As some people entered the Ag Star Miracle of Birth Center at the Olmsted County Fair in Rochester, the sounds of a brand new calf, ten-day-old goats, and just-born piglets fighting for the best positions near mom to nurse brought back a flood of memories from living on a farm.
However, most of the people entering the Center didn’t have an agricultural background to draw on so it was a completely new experience for some of them. That’s the reason Ag Star Financial and several local sponsors pooled their resources to bring the Center to life. The goal is a simple one: to educate the public about agriculture.
“We have a lot of education stations in here for kids and adults too,” said Tracy Nelson, Miracle of Birthing Center Manager. “People can get up close with hens that laid eggs and then watch the eggs hatch. We also have baby chicks and ducklings they can touch. We also have ten-day-old goat kids.”
Ed Kuisle of Rochester brought the goats, and he said it’s been one of the most popular exhibits in the Center for one reason: personality. The goats are a novelty for the kids, and he said they have a lot of personalities already at just ten days old so kids really enjoy interacting with them. The goats come from a big dairy farm down by Altura.
“The owner of the farm milks about 600 of them. These goats are billies (male),” said Kuisle, who grew up working on a dairy farm near Rochester. “The owner of the farm feeds them out to 50-60 pounds and then sells them. All the does stay on the farm for milking.”
Four sows were on display during the fair, and they were all expected to farrow. One of the sows farrowed on Thursday morning and had ten brand new piglets. The birthing didn’t stop there either. A brand new Holstein calf was born on Thursday afternoon. The bull took his first steps in front of an appreciative crowd shortly after 2:30.
“We actually announce that we have a birthing going on over the public address system of the fair and it fills up,” Nelson said. “There are a lot of people on the bleachers and standing around. We even put it up on the TV’s here in the building and do some play-by-play for people in the building.”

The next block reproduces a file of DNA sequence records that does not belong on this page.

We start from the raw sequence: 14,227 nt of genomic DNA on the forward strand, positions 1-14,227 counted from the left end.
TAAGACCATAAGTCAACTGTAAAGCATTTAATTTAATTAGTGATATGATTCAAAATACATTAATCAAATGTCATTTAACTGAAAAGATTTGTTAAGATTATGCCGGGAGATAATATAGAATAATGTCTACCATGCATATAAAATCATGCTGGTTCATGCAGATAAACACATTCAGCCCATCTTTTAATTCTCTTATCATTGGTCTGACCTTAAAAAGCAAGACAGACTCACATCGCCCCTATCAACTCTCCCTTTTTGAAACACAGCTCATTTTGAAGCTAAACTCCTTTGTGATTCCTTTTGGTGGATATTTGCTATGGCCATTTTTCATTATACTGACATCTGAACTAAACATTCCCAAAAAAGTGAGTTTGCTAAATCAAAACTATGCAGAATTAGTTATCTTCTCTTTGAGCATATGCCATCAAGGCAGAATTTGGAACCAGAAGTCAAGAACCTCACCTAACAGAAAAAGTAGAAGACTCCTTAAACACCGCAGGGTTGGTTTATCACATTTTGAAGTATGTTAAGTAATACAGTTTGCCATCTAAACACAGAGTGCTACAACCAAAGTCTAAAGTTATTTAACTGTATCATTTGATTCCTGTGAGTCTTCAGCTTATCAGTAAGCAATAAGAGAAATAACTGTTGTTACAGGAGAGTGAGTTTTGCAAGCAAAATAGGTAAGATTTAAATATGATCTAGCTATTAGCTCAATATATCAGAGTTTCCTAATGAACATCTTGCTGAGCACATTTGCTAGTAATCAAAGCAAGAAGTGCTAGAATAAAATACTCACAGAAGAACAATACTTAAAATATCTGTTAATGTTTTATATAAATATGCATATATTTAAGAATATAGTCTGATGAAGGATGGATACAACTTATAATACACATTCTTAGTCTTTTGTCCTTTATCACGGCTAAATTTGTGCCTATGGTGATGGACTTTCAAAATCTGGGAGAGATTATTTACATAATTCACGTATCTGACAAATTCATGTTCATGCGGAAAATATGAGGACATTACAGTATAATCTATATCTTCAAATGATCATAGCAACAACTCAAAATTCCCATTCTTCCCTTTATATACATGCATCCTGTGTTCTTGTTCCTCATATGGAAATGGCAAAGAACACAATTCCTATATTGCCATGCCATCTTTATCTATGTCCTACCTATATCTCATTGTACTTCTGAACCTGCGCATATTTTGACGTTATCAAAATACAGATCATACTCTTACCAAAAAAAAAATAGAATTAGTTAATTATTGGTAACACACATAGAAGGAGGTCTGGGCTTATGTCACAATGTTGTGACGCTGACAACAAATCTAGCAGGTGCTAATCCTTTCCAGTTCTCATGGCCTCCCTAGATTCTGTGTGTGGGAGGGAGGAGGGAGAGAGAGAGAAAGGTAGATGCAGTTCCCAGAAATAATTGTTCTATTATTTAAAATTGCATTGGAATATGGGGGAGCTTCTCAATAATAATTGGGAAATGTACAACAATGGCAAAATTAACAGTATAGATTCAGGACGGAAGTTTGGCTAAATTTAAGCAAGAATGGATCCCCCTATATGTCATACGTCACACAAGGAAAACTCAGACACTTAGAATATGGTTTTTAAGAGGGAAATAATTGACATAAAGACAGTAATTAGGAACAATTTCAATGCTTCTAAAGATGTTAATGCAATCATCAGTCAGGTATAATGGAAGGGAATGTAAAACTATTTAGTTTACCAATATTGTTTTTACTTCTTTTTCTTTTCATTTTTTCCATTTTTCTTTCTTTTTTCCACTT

Nelson said people ask lots of questions. For example, they seem surprised at the size difference between a mother sow and her piglets. Another question they get is how the little chicks could actually fit inside the eggs they hatch from. They also think the size of the bigger animals is surprising. And those kinds of questions are the reason the Center is in existence.
“The biggest purpose of the Center is to educate the public about animal agriculture,” Nelson said. “It’s about giving people the experience of seeing live animals of different ages and sizes. Whether they actually get to see a live birth or just come and see the animals here, they’re learning about animal agriculture.”
Nelson said Kuisle is one of many volunteers that make the Center possible. Kuisle said with a smile on his face that he volunteers one week a year, and it’s at the county fair. But he was quick to add that a project like the Miracle of Birthing Center has been very successful.
“It’s gone very well,” Kuisle said. “It was slow the first couple of days but it’s really picked up. The goal is to expose young people to what happens on the farm. Most children today can’t come out to a farm anymore so this type of project works out well here.”
Kuisle said he gets a lot of questions too. Some of them include ‘are the animals born with teeth? Are they boy or girl?’ And the biggest question he gets is ‘can I pet them?’
Nelson also grew up on a dairy farm. She said she’s a little surprised at the disconnect between rural and urban folks, but not entirely surprised. She said a lot of people grew up with agriculture in the family, but those numbers are falling.
“It’s surprising how much some of the people know about agriculture,” she said, “and it’s surprising how little others may know about Ag. Most people really seem to want the information about where their food comes from”